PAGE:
The Buteyko Method

Often overlooked in traditional medicine, breath possesses remarkable potential as both a healing tool and a preventive measure against numerous diseases. This timeless wisdom was understood by ancient civilizations, and even today, various breathwork techniques are used to deal with difficult emotions, process trauma or simply to relax and unwind.


However, you are not even close to discovering the true power of breath if you haven’t tried the Buteyko Method, which we proudly teach here at Marmi Breath. This breathing technique can bring unbelievable results to those who learn it and commit to the practice. Developed less than a century ago in the Soviet Union by the Medical Doctor, Prof. Konstantin Buteyko, this method still remains a relatively hidden gem in the Western world. It’s a genuine shame because countless individuals worldwide could find relief and improved well-being through the use of this NATURAL tool. Rigorously supported by scientific research, this method has shown incredible promise in addressing various health challenges.

Curious what you can achieve with the buteyko method?

The Buteyko Method, a distinctive approach to breath training, stands apart from other breathwork styles due to its fundamental focus on correcting chronic overbreathing. Unlike many other techniques, this method concentrates on rectifying poor breathing patterns as a means to enhance well-being.


When creating his method, Prof. Buteyko observed that generally people who are sick are chronically overbreathing. He then developed a hypothesis that perhaps it’s not the sickness that’s causing the dysfunctional breathing, but rather the dysfunctional breathing (particularly breathing that is fast, hard and labored) is potentially triggering the sickness. His main goal was to help his patients regain their health and vitality by teaching them how to breathe in a functional way, in harmony with the body’s metabolical needs.


Central to the Buteyko approach is making the breathing quiet – almost unnoticeable, gentle, calm and regular. Imagine a healthy baby breathing – we want to reverse the damage accumulated from years of stress and trauma, and return to that natural state of soft and gentle respiration.


The main principles of the Buteyko breathing are then:

Breathing Less

To correct the habit of overbreathing, the Buteyko Method exercises involve taking in less air, softening the breath, as well as holding the breath to achieve a feeling of air hunger.


The biochemical aspect is really important here. The air hunger sensation arises not from depriving the body of oxygen, but it’s due to increasing levels of carbon dioxide in your blood. And carbon dioxide is not just a waste gas – it regulates the blood’s pH and allows the oxygen in the blood cells to actually go into the tissues thanks to what’s called the Bohr effect.


Modern science explains that the body’s sensitivity to carbon dioxide plays a huge role in dysfunctional breathing. When we are overly sensitive to carbon dioxide, we tend to breathe faster and harder. That does not contribute to us getting more oxygen AT ALL – in fact, it’s harmful.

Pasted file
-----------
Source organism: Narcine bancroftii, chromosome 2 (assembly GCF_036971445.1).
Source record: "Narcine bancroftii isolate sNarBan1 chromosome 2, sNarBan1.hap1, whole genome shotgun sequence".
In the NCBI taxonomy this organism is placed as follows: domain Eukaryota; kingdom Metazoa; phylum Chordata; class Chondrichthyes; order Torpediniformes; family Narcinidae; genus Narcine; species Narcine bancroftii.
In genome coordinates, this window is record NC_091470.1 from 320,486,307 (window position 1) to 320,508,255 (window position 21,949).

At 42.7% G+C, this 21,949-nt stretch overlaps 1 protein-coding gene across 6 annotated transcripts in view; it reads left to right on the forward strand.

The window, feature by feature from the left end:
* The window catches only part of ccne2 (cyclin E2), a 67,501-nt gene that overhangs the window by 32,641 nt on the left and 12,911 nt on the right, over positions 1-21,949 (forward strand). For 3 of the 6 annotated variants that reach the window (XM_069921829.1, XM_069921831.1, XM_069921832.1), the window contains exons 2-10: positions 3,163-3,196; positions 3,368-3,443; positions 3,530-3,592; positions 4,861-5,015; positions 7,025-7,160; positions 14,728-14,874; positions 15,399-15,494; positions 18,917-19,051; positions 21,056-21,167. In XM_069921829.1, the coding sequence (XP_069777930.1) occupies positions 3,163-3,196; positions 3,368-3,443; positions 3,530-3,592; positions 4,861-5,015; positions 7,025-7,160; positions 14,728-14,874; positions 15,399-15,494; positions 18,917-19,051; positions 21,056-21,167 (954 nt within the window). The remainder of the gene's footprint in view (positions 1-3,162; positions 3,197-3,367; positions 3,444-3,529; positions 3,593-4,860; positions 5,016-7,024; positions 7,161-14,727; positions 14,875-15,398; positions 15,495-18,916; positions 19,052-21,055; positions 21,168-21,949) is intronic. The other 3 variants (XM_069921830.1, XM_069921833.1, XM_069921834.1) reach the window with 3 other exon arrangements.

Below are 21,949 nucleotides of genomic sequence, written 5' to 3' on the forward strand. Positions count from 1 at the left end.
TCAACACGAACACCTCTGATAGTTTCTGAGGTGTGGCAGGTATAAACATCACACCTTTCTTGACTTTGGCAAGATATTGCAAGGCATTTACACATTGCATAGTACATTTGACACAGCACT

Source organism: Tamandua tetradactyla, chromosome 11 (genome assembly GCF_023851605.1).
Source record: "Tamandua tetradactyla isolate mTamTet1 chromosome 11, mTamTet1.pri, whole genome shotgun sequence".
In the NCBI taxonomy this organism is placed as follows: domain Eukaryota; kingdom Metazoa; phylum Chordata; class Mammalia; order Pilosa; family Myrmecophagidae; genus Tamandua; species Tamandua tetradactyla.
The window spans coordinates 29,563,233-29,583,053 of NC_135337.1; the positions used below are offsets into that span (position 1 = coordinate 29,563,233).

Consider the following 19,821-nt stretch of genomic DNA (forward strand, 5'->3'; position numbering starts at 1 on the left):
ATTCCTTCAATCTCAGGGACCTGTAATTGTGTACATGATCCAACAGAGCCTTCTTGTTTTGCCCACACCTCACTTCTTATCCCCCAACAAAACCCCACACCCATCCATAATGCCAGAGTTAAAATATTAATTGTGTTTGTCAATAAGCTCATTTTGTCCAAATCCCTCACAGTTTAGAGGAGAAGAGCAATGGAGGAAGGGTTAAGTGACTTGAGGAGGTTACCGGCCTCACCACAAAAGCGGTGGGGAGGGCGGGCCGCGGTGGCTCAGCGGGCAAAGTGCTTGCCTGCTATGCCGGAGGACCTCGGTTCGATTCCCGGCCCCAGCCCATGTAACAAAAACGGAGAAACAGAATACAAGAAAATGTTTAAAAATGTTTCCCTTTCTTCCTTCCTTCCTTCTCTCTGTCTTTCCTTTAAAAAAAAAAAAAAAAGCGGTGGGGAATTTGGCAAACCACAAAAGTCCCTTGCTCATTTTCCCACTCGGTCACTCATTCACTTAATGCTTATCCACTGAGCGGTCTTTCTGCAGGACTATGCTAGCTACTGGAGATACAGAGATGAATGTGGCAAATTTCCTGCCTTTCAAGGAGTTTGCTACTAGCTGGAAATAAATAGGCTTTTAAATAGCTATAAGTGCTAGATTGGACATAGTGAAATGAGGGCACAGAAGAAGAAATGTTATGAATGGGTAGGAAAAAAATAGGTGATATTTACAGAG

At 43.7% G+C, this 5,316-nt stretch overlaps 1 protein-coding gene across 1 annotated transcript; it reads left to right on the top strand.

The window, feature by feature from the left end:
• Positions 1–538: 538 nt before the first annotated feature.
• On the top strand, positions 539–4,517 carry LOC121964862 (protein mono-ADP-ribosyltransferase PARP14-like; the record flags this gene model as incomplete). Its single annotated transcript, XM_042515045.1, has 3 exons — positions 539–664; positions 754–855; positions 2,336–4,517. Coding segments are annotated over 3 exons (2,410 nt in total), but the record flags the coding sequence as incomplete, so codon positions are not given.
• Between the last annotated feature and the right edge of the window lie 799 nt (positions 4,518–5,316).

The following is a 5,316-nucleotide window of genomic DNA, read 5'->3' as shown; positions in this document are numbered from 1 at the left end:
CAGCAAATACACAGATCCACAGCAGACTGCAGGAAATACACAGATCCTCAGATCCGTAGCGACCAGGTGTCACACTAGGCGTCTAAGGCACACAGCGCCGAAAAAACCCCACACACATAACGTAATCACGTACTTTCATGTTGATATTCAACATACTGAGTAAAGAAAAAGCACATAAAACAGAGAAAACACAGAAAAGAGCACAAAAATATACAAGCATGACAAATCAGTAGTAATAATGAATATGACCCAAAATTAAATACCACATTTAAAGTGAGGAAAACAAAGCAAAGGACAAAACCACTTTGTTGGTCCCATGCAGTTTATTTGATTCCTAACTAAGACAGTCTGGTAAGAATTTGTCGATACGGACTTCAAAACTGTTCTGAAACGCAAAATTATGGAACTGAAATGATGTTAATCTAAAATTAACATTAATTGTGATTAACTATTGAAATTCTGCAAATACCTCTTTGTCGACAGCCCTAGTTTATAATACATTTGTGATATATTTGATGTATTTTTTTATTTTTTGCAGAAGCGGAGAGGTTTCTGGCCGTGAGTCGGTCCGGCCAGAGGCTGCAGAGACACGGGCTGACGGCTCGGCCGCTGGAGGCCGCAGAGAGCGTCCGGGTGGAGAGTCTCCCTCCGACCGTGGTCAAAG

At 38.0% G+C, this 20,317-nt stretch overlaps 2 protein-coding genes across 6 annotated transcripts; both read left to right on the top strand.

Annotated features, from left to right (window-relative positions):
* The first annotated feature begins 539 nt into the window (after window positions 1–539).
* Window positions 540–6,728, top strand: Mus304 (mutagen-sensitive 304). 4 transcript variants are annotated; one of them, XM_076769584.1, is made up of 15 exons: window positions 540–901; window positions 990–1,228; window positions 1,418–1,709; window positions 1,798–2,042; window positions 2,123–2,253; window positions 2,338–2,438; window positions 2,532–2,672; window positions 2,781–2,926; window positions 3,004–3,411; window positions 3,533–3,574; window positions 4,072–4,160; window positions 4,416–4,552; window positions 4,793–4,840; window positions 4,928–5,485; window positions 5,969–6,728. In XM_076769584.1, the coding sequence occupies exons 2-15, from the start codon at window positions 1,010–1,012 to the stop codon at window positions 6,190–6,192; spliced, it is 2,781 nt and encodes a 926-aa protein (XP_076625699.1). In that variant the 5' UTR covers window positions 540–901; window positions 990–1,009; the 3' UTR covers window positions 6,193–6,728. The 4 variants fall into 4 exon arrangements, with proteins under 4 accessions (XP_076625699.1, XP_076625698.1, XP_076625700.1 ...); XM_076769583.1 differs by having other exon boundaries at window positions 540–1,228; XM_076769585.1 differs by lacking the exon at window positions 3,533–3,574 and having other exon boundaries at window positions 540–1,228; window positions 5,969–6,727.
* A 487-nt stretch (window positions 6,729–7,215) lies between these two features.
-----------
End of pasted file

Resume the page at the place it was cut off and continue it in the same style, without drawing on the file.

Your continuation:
That’s why it is crucial to decrease the body’s chemosensitivity to carbon dioxide through learning how to breathe LESS.

Nasal Breathing

Contrary to common misconceptions, breathing through the mouth is not natural. The only time mouth breathing could be considered normal is during intense physical activity. However, even in those situations, we can train ourselves to use only our nose for breathing.


Habitual mouth breathing is linked to various health issues. These range from obstructive sleep apnea and snoring to disruption of the proper growth of the teeth and craniofacial structures.


Nasal breathing is the only natural mode of respiration. It performs at least different 30 functions on behalf of the body, including filtering and conditioning the air before it reaches the lungs, preventing dehydration, regulating bloodflow and being the first line of defense against airborne pathogens.


That being said, the Buteyko Method exercises involve nasal inhalation and exhalation exclusively.

Slow Breathing

Many of the Buteyko Method breathing exercises focus on slow exhalation, which yields numerous benefits.


First of all, it prevents overbreathing because it allows us to reduce our respiratory rate (number of breaths taken per minute). It also brings balance to the functioning of our nervous system through vagus nerve stimulation.


In today’s fast-paced society, it is crucial to find ways to down-regulate. And deliberate slow breathing has been supported by many scientific studies as a simple and effective way to calm down, as well as to improve both mental and physical resilience.

Diaphragmatic Breathing

The diaphragm, situated just below the lungs, is the primary respiratory muscle. Breathing from the diaphragm brings about several crucial outcomes, such as drawing air deep into the lungs & improving gas exchange, alleviating stress, enhancing cognitive functions, and more.


Unfortunately, for many people, the diaphragmatic breathing is not the default mode of breathing. For various reasons, some may encounter significant difficulty in engaging the diaphragm during respiration.


That’s why one of the main focuses of the Buteyko Method exercises is to strengthen the mind-body connection. This, in turn, will allow you to grasp the art of diaphragmatic breathing and get access to the benefits that it offers.

experience this yourself!

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